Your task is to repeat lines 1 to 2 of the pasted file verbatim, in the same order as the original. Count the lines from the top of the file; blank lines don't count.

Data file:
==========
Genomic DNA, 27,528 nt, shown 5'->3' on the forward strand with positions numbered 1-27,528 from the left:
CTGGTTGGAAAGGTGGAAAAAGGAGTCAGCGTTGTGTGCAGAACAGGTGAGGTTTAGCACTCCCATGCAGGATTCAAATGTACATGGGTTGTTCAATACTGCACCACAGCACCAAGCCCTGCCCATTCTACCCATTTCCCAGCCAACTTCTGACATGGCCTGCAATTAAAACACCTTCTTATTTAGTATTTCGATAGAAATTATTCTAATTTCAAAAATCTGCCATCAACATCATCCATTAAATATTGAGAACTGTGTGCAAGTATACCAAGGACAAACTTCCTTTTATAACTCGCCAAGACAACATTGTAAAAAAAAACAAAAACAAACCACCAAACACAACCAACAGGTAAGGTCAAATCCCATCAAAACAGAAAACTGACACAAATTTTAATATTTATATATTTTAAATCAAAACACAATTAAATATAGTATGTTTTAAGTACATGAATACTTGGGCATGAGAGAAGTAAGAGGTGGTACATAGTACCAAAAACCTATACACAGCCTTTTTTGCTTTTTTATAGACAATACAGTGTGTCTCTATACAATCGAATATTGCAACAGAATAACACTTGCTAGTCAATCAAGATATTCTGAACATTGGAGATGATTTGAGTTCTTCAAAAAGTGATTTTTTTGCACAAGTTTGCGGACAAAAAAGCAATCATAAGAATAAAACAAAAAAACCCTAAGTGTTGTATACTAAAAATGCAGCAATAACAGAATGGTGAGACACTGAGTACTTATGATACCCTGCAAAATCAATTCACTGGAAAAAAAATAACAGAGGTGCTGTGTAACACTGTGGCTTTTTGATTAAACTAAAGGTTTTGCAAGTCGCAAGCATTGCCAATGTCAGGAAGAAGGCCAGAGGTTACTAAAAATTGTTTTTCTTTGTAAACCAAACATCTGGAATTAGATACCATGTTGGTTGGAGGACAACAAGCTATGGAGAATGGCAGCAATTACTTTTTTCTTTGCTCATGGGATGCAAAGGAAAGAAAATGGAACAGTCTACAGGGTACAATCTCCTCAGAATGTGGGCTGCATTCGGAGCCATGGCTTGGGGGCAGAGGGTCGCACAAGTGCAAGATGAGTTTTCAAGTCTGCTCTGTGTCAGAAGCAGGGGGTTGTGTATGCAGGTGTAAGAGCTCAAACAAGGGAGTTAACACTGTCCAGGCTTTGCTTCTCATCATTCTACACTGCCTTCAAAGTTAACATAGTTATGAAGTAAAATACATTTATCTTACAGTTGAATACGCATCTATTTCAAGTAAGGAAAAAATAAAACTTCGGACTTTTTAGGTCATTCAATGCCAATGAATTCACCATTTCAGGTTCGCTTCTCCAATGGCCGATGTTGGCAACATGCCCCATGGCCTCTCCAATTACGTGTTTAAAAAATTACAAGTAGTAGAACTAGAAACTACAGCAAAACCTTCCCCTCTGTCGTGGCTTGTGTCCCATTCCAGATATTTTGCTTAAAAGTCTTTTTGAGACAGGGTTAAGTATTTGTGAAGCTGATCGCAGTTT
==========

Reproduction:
Genomic DNA, 27,528 nt, shown 5'->3' on the forward strand with positions numbered 1-27,528 from the left:
CTGGTTGGAAAGGTGGAAAAAGGAGTCAGCGTTGTGTGCAGAACAGGTGAGGTTTAGCACTCCCATGCAGGATTCAAATGTACATGGGTTGTTCAATACTGCACCACAGCACCAAGCCCTGCCCATTCTACCCATTTCCCAGCCAACTTCTGACATGGCCTGCAATTAAAACACCTTCTTATTTAGTATTTCGATAGAAATTATTCTAATTTCAAAAATCTGCCATCAACATCATCCATTAAATATTGAGAACTGTGTGCAAGTATACCAAGGACAAACTTCCTTTTATAACTCGCCAAGACAACATTGTAAAAAAAAACAAAAACAAACCACCAAACACAACCAACAGGTAAGGTCAAATCCCATCAAAACAGAAAACTGACACAAATTTTAATATTTATATATTTTAAATCAAAACACAATTAAATATAGTATGTTTTAAGTACATGAATACTTGGGCATGAGAGAAGTAAGAGGTGGTACATAGTACCAAAAACCTATACACAGCCTTTTTTGCTTTTTTATAGACAATACAGTGTGTCTCTATACAATCGAATATTGCAACAGAATAACACTTGCTAGTCAATCAAGATATTCTGAACATTGGAGATGATTTGAGTTCTTCAAAAAGTGATTTTTTTGCACAAGTTTGCGGACAAAAAAGCAATCATAAGAATAAAACAAAAAAACCCTAAGTGTTGTATACTAAAAATGCAGCAATAACAGAATGGTGAGACACTGAGTACTTATGATACCCTGCAAAATCAATTCACTGGAAAAAAAATAACAGAGGTGCTGTGTAACACTGTGGCTTTTTGATTAAACTAAAGGTTTTGCAAGTCGCAAGCATTGCCAATGTCAGGAAGAAGGCCAGAGGTTACTAAAAATTGTTTTTCTTTGTAAACCAAACATCTGGAATTAGATACCATGTTGGTTGGAGGACAACAAGCTATGGAGAATGGCAGCAATTACTTTTTTCTTTGCTCATGGGATGCAAAGGAAAGAAAATGGAACAGTCTACAGGGTACAATCTCCTCAGAATGTGGGCTGCATTCGGAGCCATGGCTTGGGGGCAGAGGGTCGCACAAGTGCAAGATGAGTTTTCAAGTCTGCTCTGTGTCAGAAGCAGGGGGTTGTGTATGCAGGTGTAAGAGCTCAAACAAGGGAGTTAACACTGTCCAGGCTTTGCTTCTCATCATTCTACACTGCCTTCAAAGTTAACATAGTTATGAAGTAAAATACATTTATCTTACAGTTGAATACGCATCTATTTCAAGTAAGGAAAAAATAAAACTTCGGACTTTTTAGGTCATTCAATGCCAATGAATTCACCATTTCAGGTTCGCTTCTCCAATGGCCGATGTTGGCAACATGCCCCATGGCCTCTCCAATTACGTGTTTAAAAAATTACAAGTAGTAGAACTAGAAACTACAGCAAAACCTTCCCCTCTGTCGTGGCTTGTGTCCCATTCCAGATATTTTGCTTAAAAGTCTTTTTGAGACAGGGTTAAGTATTTGTGAAGCTGATCGCAGTTT